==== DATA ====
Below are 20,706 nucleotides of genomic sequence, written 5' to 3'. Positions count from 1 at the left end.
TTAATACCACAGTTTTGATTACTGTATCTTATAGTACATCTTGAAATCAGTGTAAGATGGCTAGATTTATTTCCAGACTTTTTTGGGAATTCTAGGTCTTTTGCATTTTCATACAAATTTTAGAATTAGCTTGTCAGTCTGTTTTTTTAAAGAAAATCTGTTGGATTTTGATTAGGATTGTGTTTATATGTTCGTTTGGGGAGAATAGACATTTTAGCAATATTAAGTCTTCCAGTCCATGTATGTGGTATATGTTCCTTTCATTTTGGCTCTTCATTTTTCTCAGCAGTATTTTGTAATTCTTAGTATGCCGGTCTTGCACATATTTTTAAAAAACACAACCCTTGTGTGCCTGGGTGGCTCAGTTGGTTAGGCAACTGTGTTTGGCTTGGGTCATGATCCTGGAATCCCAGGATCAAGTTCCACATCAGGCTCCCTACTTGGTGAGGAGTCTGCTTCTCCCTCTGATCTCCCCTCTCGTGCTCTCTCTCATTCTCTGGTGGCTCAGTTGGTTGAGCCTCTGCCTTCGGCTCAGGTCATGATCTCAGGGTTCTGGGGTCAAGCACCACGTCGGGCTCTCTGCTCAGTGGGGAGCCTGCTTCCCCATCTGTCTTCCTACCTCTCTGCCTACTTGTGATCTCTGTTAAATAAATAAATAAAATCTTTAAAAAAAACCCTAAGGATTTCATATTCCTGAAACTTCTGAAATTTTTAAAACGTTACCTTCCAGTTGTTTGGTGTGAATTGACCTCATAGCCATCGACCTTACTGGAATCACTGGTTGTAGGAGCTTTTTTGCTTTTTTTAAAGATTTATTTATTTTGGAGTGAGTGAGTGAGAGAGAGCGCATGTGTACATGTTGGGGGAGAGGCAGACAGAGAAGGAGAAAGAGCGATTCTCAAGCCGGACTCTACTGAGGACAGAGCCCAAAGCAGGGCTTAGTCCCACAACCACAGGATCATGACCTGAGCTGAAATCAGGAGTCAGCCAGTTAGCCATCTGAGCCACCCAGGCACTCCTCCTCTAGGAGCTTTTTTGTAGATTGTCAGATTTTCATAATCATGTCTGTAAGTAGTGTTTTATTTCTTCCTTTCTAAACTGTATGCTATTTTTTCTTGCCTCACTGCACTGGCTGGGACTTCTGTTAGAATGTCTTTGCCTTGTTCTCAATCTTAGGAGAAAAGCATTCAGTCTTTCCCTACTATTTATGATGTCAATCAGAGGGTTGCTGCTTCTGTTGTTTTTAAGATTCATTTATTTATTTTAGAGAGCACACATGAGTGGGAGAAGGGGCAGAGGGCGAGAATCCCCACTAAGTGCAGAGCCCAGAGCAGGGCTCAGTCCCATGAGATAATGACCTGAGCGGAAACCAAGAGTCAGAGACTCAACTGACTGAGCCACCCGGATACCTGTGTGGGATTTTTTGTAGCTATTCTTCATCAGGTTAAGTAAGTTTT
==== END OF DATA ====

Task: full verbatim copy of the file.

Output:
Below are 20,706 nucleotides of genomic sequence, written 5' to 3'. Positions count from 1 at the left end.
TTAATACCACAGTTTTGATTACTGTATCTTATAGTACATCTTGAAATCAGTGTAAGATGGCTAGATTTATTTCCAGACTTTTTTGGGAATTCTAGGTCTTTTGCATTTTCATACAAATTTTAGAATTAGCTTGTCAGTCTGTTTTTTTAAAGAAAATCTGTTGGATTTTGATTAGGATTGTGTTTATATGTTCGTTTGGGGAGAATAGACATTTTAGCAATATTAAGTCTTCCAGTCCATGTATGTGGTATATGTTCCTTTCATTTTGGCTCTTCATTTTTCTCAGCAGTATTTTGTAATTCTTAGTATGCCGGTCTTGCACATATTTTTAAAAAACACAACCCTTGTGTGCCTGGGTGGCTCAGTTGGTTAGGCAACTGTGTTTGGCTTGGGTCATGATCCTGGAATCCCAGGATCAAGTTCCACATCAGGCTCCCTACTTGGTGAGGAGTCTGCTTCTCCCTCTGATCTCCCCTCTCGTGCTCTCTCTCATTCTCTGGTGGCTCAGTTGGTTGAGCCTCTGCCTTCGGCTCAGGTCATGATCTCAGGGTTCTGGGGTCAAGCACCACGTCGGGCTCTCTGCTCAGTGGGGAGCCTGCTTCCCCATCTGTCTTCCTACCTCTCTGCCTACTTGTGATCTCTGTTAAATAAATAAATAAAATCTTTAAAAAAAACCCTAAGGATTTCATATTCCTGAAACTTCTGAAATTTTTAAAACGTTACCTTCCAGTTGTTTGGTGTGAATTGACCTCATAGCCATCGACCTTACTGGAATCACTGGTTGTAGGAGCTTTTTTGCTTTTTTTAAAGATTTATTTATTTTGGAGTGAGTGAGTGAGAGAGAGCGCATGTGTACATGTTGGGGGAGAGGCAGACAGAGAAGGAGAAAGAGCGATTCTCAAGCCGGACTCTACTGAGGACAGAGCCCAAAGCAGGGCTTAGTCCCACAACCACAGGATCATGACCTGAGCTGAAATCAGGAGTCAGCCAGTTAGCCATCTGAGCCACCCAGGCACTCCTCCTCTAGGAGCTTTTTTGTAGATTGTCAGATTTTCATAATCATGTCTGTAAGTAGTGTTTTATTTCTTCCTTTCTAAACTGTATGCTATTTTTTCTTGCCTCACTGCACTGGCTGGGACTTCTGTTAGAATGTCTTTGCCTTGTTCTCAATCTTAGGAGAAAAGCATTCAGTCTTTCCCTACTATTTATGATGTCAATCAGAGGGTTGCTGCTTCTGTTGTTTTTAAGATTCATTTATTTATTTTAGAGAGCACACATGAGTGGGAGAAGGGGCAGAGGGCGAGAATCCCCACTAAGTGCAGAGCCCAGAGCAGGGCTCAGTCCCATGAGATAATGACCTGAGCGGAAACCAAGAGTCAGAGACTCAACTGACTGAGCCACCCGGATACCTGTGTGGGATTTTTTGTAGCTATTCTTCATCAGGTTAAGTAAGTTTT